Sending your teenagers off to university is a significant milestone, and one of the most important skills you can equip them with is the ability to cook for themselves. There are only so many takeaways that they will be able to afford, so having the ability to make easy student meals before they go will be helpful.
Not only can you rest assured they are eating well, but it could help them make friends too. If your teen is leaving for uni in September, now is the time to teach them some kitchen skills.
As they step into the world of independence, having a repertoire of simpler and nutritious meals can make a world of difference. It can save them cash and hopefully avoid Fresher Flu by pumping them full of vitamins.
Easy student meal ideas
Here are some easy student meal ideas that will help them stay well-fed and focused during their university years.
Pasta with Tomato Sauce
A classic staple, pasta with tomato sauce is quick and versatile. Teach your teenagers how to cook pasta and create a simple tomato sauce using canned tomatoes, garlic, onions, and basic seasonings.
Once they get the basics, they can customise it by adding veggies, chili peppers, cheese or another protein source like canned tuna or beans.
Fajitas are not only delicious but also a fun meal to prepare. Encourage your teens to fry up sliced chicken tofu or Quorn with peppers, onions and fajita seasoning. Let them experiment them with tortillas, grated cheese, sour cream and salsa to create their personalised fajitas.
Depending on their abilities, you could stock them up with one of the multitude of meal kits or encourage them to blend spices to their own tastes and get the other ingredients separately.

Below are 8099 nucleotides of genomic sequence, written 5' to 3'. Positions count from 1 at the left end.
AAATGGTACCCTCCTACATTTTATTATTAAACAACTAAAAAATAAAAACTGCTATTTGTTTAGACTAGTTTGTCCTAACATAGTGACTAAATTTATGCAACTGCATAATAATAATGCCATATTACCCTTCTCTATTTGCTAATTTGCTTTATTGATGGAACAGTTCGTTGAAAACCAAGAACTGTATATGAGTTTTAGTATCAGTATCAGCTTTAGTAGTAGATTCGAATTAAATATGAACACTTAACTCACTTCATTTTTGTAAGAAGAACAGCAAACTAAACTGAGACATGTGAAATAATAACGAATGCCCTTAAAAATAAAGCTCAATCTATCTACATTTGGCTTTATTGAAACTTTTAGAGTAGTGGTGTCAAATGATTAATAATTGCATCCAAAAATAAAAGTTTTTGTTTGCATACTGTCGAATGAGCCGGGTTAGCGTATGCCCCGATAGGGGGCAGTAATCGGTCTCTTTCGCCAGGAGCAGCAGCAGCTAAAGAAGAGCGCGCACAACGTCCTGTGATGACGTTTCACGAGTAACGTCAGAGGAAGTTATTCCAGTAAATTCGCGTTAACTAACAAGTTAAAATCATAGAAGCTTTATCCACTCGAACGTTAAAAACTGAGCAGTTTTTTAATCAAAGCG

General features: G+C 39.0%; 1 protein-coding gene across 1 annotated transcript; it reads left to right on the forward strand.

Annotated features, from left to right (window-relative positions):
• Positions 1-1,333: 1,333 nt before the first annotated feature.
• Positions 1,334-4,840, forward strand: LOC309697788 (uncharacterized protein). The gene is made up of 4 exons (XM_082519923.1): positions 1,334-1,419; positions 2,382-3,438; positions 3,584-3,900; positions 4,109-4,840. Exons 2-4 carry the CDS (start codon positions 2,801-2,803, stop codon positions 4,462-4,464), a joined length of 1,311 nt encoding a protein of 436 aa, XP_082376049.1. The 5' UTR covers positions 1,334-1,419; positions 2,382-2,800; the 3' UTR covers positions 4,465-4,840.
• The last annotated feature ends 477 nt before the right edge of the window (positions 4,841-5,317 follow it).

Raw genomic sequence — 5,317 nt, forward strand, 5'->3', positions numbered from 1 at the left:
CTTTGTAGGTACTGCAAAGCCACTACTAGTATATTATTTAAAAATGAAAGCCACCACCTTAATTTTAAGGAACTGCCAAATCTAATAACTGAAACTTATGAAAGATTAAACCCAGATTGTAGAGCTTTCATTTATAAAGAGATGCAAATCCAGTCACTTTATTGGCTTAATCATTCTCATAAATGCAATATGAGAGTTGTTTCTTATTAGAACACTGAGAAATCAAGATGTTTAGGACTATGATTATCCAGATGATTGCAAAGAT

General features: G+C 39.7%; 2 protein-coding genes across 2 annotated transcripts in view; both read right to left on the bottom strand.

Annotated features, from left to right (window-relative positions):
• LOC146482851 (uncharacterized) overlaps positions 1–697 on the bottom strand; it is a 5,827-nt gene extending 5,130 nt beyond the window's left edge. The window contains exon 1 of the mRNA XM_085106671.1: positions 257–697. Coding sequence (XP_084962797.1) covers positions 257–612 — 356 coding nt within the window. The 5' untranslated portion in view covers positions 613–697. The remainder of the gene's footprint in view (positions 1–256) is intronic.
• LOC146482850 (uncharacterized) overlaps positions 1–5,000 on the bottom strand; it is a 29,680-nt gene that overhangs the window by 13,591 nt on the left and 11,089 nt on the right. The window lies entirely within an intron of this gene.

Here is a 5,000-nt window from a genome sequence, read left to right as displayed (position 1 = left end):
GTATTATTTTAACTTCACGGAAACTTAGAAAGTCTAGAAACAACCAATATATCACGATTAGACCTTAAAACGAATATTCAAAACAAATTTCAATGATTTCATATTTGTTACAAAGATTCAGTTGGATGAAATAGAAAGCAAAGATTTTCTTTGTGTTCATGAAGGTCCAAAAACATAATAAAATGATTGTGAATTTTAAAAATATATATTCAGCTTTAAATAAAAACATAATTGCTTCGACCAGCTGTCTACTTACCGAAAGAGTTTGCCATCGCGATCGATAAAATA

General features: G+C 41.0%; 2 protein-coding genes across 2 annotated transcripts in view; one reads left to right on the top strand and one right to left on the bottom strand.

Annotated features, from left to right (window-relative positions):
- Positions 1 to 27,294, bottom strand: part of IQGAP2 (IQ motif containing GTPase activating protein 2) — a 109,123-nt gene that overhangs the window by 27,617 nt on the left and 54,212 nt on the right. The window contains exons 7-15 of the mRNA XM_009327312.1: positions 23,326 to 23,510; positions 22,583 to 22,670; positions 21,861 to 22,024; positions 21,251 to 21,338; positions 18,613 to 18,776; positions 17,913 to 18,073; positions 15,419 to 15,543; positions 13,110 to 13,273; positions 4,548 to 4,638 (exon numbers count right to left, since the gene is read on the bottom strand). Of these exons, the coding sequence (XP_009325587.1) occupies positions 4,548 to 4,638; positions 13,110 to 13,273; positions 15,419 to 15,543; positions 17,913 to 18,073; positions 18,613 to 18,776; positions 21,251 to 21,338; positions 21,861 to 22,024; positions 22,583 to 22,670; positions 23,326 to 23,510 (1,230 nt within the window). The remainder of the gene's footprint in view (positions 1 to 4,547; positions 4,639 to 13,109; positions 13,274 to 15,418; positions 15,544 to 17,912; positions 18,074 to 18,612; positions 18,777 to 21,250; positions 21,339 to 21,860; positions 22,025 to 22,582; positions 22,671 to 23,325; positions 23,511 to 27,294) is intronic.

While it may sound complex, lasagne is an easy student meal. They can also make it in batches and enjoyed over multiple days. Teach your teenagers how to layer lasagne sheets with a mix of cooked minced meat in tomato sauce or a veggie alternative, and a simple white sauce.
If they don’t fancy the challenge of the béchamel, they can always buy it from a shop. They don’t need to be a cordon bleu chef all of a sudden, but any kitchen skills they have will make things easier, cheaper and healthier for them at university.
Spaghetti Bolognese is a comfort food favourite. Show your teenagers how to brown mince or cook the plant-based alternative, whip up a sauce, and let it simmer. Show them how to cook spaghetti, topping it with the mixture and adding grated Parmesan for a satisfying meal.
Omelettes are not just for breakfast – they’re a quick and nutritious option for any meal. Teach your teens the art of making a fluffy omelette with eggs, cheese and get them to try a variety of fillings like ham, roast vegetables, leftover cooked potatoes or pretty much anything else they fancy!
Dahl (Lentil Curry)
If your teen loves their Indian cuisine, a simple dahl makes an easy student meal. They can satisfy their craving for curry without buying an expensive takeaway.
Show them how to cook lentils until soft and create a flavourful curry by frying onions, garlic and spices together. Dahl is not only nutritious but also budget-friendly, filling and great for making in large batches. Tell them to get some poppadoms and naan bread too to make it even more of an occasion.
Bean chilli is a hearty and filling meal that’s easy to prepare and cheap to make. It’s another that your teen can make in batches. It’s one of those recipes where you can pretty much throw any veg in and it works. That is great if your uni student has some items that are on the turn and they don’t want to waste them.
Equipping your teenagers with these easy meal ideas will give them the confidence and skills to navigate their university life with a well-fed stomach. Cooking their meals can be an empowering and enjoyable experience, fostering independence and healthy eating habits. As they embrace this new chapter, they’ll be able to savour not only their academic accomplishments but also the delicious dishes they’ve learned to create on their own.
And you can stop worrying. Well. Worrying about them feeding themselves, that is. Parents will always find something to worry about. At least it’s a start.